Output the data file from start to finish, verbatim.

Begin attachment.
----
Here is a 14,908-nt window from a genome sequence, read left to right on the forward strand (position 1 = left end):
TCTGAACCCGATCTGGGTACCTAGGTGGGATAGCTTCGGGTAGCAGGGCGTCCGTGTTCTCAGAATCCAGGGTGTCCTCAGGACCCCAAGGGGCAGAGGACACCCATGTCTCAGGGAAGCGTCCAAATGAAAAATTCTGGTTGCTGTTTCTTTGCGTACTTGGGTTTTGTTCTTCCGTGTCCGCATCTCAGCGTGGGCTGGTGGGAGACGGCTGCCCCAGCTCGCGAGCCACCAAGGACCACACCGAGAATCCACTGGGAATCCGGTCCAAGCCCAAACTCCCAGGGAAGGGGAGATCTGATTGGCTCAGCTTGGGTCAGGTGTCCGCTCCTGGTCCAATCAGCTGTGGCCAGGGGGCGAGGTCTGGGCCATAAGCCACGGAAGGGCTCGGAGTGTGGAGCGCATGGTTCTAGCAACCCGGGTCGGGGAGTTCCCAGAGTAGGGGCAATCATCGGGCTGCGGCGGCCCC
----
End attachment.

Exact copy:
Here is a 14,908-nt window from a genome sequence, read left to right on the forward strand (position 1 = left end):
TCTGAACCCGATCTGGGTACCTAGGTGGGATAGCTTCGGGTAGCAGGGCGTCCGTGTTCTCAGAATCCAGGGTGTCCTCAGGACCCCAAGGGGCAGAGGACACCCATGTCTCAGGGAAGCGTCCAAATGAAAAATTCTGGTTGCTGTTTCTTTGCGTACTTGGGTTTTGTTCTTCCGTGTCCGCATCTCAGCGTGGGCTGGTGGGAGACGGCTGCCCCAGCTCGCGAGCCACCAAGGACCACACCGAGAATCCACTGGGAATCCGGTCCAAGCCCAAACTCCCAGGGAAGGGGAGATCTGATTGGCTCAGCTTGGGTCAGGTGTCCGCTCCTGGTCCAATCAGCTGTGGCCAGGGGGCGAGGTCTGGGCCATAAGCCACGGAAGGGCTCGGAGTGTGGAGCGCATGGTTCTAGCAACCCGGGTCGGGGAGTTCCCAGAGTAGGGGCAATCATCGGGCTGCGGCGGCCCC